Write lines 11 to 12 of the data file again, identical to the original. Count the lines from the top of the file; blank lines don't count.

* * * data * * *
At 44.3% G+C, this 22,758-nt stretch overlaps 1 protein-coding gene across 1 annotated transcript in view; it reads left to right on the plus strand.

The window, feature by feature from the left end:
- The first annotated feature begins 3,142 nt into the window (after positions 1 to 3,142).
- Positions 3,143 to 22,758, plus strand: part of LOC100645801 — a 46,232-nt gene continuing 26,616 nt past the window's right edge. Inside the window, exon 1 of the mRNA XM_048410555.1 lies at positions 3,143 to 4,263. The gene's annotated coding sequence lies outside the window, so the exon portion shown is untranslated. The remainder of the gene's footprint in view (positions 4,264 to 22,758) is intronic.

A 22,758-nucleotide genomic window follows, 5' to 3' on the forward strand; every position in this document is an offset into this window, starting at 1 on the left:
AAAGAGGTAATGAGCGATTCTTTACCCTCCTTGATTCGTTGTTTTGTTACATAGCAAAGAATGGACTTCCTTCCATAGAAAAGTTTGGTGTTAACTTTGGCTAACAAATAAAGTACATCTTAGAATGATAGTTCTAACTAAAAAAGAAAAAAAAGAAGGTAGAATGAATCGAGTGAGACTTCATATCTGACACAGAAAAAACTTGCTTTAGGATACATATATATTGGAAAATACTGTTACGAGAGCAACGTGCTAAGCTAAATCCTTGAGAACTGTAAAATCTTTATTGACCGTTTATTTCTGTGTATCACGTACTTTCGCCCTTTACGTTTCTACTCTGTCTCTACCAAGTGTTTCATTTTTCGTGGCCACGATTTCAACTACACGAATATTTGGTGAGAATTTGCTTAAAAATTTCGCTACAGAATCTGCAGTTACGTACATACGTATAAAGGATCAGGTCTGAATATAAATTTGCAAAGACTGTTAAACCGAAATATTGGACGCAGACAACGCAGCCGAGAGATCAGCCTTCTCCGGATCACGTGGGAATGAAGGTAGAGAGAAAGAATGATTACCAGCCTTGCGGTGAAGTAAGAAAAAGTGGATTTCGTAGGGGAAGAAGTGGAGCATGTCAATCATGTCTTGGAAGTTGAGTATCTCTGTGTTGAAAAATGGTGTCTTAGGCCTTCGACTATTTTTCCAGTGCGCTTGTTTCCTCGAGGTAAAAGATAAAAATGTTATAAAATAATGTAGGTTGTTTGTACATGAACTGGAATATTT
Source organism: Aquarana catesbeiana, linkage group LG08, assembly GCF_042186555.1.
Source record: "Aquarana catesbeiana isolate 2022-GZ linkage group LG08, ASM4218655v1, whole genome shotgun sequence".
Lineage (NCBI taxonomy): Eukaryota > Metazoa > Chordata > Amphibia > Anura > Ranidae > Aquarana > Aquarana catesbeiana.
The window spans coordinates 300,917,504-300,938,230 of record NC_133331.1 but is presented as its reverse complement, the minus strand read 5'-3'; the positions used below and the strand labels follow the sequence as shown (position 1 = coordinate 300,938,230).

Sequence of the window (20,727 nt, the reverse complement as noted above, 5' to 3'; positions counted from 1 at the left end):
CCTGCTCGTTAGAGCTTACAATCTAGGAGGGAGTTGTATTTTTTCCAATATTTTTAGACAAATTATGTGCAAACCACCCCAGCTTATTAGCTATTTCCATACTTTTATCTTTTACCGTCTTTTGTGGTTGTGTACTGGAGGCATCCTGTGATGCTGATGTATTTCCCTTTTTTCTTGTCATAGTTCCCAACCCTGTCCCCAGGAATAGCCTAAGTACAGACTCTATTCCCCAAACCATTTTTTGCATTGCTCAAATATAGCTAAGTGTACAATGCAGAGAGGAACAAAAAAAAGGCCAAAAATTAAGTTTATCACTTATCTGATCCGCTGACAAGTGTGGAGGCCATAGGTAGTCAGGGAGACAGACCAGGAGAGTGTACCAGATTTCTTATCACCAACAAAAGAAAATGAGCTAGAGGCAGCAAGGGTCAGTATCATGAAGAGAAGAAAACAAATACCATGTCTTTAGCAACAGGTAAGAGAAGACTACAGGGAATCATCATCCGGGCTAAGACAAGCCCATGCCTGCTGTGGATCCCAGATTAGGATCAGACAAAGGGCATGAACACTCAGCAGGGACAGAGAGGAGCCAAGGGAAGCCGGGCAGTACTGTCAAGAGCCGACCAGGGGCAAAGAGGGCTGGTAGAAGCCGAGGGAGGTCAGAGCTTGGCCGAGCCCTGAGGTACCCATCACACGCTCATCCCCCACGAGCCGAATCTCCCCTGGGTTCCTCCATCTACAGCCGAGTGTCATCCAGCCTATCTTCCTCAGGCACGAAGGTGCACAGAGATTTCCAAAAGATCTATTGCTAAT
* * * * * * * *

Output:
Sequence of the window (20,727 nt, the reverse complement as noted above, 5' to 3'; positions counted from 1 at the left end):
CCTGCTCGTTAGAGCTTACAATCTAGGAGGGAGTTGTATTTTTTCCAATATTTTTAGACAAATTATGTGCAAACCACCCCAGCTTATTAGCTATTTCCATACTTTTATCTTTTACCGTCTTTTGTGGTTGTGTACTGGAGGCATCCTGTGATGCTGATGTATTTCCCTTTTTTCTTGTCATAGTTCCCAACCCTGTCCCCAGGAATAGCCTAAGTACAGACTCTATTCCCCAAACCATTTTTTGCATTGCTCAAATATAGCTAAGTGTACAATGCAGAGAGGAACAAAAAAAAGGCCAAAAATTAAGTTTATCACTTATCTGATCCGCTGACAAGTGTGGAGGCCATAGGTAGTCAGGGAGACAGACCAGGAGAGTGTACCAGATTTCTTATCACCAACAAAAGAAAATGAGCTAGAGGCAGCAAGGGTCAGTATCATGAAGAGAAGAAAACAAATACCATGTCTTTAGCAACAGGTAAGAGAAGACTACAGGGAATCATCATCCGGGCTAAGACAAGCCCATGCCTGCTGTGGATCCCAGATTAGGATCAGACAAAGGGCATGAACACTCAGCAGGGACAGAGAGGAGCCAAGGGAAGCCGGGCAGTACTGTCAAGAGCCGACCAGGGGCAAAGAGGGCTGGTAGAAGCCGAGGGAGGTCAGAGCTTGGCCGAGCCCTGAGGTACCCATCACACGCTCATCCCCCACGAGCCGAATCTCCCCTGGGTTCCTCCATCTACAGCCGAGTGTCATCCAGCCTATCTTCCTCAGGCACGAAGGTGCACAGAGATTTCCAAAAGATCTATTGCTAAT